The role of informal networks in channelling change or ensuring continuity
So how do informal networks enable traditional rules of the game to persist, even as globalization and other mega-trends of the 21st century supposedly weaken them?
“Informal institutions persist because of their ability to change and adapt in the face of mature formal institutions, while enduring internal consistency, continuation and legitimacy,” answer the researchers, adding that this ability “is enabled by the dual functionality of the informal networks upon which they rest.” The dual role of informal networks is that of transmission and transformation.
For example, in South Korea, legislation in support of gender equality is not effective because local informal institutions (Confucian values, whereby women have historically been treated as secondary to men) are strong, being guarded and enacted by the male-dominated networks known as yongo, networks based on blood ties, region of origin or university.
Open/closed and affective/instrumental networks
Depending on their nature, informal networks can be vectors of increased change or factors of continuity.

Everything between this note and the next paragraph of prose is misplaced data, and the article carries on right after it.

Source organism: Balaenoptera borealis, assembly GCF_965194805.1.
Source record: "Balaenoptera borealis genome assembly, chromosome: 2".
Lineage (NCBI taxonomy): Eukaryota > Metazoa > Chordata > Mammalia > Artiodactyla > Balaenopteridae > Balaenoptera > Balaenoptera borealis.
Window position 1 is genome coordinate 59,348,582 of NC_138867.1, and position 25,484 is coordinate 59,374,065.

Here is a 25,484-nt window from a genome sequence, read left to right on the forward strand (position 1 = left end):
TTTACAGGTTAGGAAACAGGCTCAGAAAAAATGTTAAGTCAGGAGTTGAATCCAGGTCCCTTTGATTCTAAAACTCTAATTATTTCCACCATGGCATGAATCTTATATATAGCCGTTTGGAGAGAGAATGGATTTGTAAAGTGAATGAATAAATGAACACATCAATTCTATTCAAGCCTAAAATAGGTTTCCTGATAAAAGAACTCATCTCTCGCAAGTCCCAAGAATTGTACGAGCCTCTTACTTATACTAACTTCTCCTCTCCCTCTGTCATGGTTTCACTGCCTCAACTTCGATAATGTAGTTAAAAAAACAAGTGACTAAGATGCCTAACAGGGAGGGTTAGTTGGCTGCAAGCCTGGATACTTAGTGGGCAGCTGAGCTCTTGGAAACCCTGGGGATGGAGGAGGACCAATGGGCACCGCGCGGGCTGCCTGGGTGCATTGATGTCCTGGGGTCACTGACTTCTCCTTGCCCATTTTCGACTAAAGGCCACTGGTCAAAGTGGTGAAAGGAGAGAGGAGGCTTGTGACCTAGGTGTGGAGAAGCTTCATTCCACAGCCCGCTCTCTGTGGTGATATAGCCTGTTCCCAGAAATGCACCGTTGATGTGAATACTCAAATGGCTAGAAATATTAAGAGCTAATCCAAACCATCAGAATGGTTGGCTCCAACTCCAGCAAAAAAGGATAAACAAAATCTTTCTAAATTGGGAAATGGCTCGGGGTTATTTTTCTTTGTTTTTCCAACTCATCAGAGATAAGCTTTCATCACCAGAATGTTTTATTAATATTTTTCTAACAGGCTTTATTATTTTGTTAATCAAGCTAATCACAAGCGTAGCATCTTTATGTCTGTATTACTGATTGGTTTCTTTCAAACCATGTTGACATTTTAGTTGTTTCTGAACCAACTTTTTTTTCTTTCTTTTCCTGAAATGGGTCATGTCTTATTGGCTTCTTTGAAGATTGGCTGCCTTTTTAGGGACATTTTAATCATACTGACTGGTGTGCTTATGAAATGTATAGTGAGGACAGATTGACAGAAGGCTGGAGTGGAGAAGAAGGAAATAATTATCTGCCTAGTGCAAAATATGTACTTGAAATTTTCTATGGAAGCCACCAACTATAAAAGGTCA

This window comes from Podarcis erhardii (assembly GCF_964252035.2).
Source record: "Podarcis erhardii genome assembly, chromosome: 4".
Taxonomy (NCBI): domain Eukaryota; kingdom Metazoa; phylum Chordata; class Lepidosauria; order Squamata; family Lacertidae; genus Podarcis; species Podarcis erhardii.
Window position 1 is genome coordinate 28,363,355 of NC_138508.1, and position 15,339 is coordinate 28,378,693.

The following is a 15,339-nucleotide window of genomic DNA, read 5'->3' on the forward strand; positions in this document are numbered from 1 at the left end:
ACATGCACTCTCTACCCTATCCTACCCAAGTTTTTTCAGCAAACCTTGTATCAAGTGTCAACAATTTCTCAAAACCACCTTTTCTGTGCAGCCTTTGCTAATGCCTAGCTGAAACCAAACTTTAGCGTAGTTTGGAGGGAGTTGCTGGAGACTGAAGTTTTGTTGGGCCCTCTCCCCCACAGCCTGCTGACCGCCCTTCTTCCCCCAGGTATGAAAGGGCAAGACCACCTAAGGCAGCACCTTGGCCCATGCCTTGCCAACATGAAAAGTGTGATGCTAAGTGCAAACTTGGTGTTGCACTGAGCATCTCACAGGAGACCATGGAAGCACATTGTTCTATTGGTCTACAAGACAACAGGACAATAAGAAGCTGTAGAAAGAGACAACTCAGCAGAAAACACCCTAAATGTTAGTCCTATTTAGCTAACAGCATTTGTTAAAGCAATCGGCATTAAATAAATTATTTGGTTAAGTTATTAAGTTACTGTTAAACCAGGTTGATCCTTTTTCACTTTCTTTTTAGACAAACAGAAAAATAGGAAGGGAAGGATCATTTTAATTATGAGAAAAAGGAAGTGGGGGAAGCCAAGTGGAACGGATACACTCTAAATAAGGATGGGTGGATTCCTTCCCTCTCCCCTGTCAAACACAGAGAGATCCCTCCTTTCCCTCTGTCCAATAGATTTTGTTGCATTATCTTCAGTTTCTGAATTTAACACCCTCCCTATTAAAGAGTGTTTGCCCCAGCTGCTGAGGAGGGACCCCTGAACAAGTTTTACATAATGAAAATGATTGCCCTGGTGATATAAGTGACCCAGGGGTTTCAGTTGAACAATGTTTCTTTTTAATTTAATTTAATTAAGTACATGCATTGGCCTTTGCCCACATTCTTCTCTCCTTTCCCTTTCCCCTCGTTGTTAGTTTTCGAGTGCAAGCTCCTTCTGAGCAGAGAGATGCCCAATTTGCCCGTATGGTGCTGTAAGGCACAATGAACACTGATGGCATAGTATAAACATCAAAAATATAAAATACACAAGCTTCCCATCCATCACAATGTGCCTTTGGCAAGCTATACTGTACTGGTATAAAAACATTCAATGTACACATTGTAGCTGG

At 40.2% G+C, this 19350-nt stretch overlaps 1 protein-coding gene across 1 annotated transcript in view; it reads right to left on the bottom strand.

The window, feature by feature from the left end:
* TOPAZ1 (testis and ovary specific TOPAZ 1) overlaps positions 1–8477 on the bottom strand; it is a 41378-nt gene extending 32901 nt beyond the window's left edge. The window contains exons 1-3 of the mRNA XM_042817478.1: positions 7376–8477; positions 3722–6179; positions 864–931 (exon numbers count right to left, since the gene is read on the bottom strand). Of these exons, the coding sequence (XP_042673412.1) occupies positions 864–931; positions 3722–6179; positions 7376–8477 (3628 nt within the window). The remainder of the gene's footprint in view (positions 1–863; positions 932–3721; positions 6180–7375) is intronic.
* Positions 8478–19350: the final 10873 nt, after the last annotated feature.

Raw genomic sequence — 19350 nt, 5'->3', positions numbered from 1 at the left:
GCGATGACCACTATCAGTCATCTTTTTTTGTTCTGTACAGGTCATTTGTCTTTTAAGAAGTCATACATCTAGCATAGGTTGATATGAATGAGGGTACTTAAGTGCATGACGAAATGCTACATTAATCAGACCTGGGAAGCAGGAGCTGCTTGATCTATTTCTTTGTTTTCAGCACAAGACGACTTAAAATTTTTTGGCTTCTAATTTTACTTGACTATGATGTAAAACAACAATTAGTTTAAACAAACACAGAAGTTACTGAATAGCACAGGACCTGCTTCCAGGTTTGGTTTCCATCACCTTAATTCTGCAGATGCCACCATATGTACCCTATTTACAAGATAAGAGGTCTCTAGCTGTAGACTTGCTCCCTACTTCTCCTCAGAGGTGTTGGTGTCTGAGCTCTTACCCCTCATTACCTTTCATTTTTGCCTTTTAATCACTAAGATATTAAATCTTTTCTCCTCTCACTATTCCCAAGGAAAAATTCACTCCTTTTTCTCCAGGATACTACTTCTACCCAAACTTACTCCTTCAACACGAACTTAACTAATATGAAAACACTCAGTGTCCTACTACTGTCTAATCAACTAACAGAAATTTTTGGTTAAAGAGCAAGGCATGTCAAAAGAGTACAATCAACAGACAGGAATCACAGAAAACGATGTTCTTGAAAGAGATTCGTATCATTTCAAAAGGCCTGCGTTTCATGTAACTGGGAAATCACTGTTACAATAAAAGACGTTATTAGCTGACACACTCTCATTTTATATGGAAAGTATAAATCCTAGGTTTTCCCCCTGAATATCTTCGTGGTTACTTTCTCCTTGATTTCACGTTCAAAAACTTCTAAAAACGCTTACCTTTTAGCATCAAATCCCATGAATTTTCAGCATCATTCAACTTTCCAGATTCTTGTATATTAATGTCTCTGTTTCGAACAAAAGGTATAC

‘Relatively closed’ informal networks are relatively tight. Examples include kinship-based networks – kin being more or less loosely defined, through blood or marriage – and elite alumni networks (old-boy networks in the UK). The strong sense of belonging can express itself as solidarity, with extended families helping each other out during hard times, or as social domination, where alumni of France's grandes écoles create insider ties between government cabinets and the private sector.
‘Relatively open’ networks, like wāsta in the Middle East and guanxi in China, can include members from different circles, through school, family or hobby connections. They channel more change to their informal institutions than relatively closed ones do.
The second key feature of informal networks relates to the affective commitment of their members. Relations can range from “purely instrumental” (based on calculation) to involving “a degree of affection”, both components usually being present to different degrees.
Instrumental relationships, for example, market-exchange networks like blat (“useful” friendships), which were used in the former Soviet Union to obtain scarce resources by bypassing the official system, may disappear if no longer perceived as useful. Conversely, affective ties are a constituent part of personal identity and as such more persistent.
Applications for businesses and policymakers
Better understanding the role of informal institutions is useful in particular, for multinational corporations operating in foreign markets. For instance, in markets with ‘relatively closed’ networks, companies need to ‘buy’ or ‘borrow’ human capital to achieve local embeddedness, but ‘build’ human capital in markets dominated by ‘relatively open’ networks. In markets dominated by ‘relatively affective’ networks, it is up to management to decide how ethical or risky it is to compose with local kinship rules.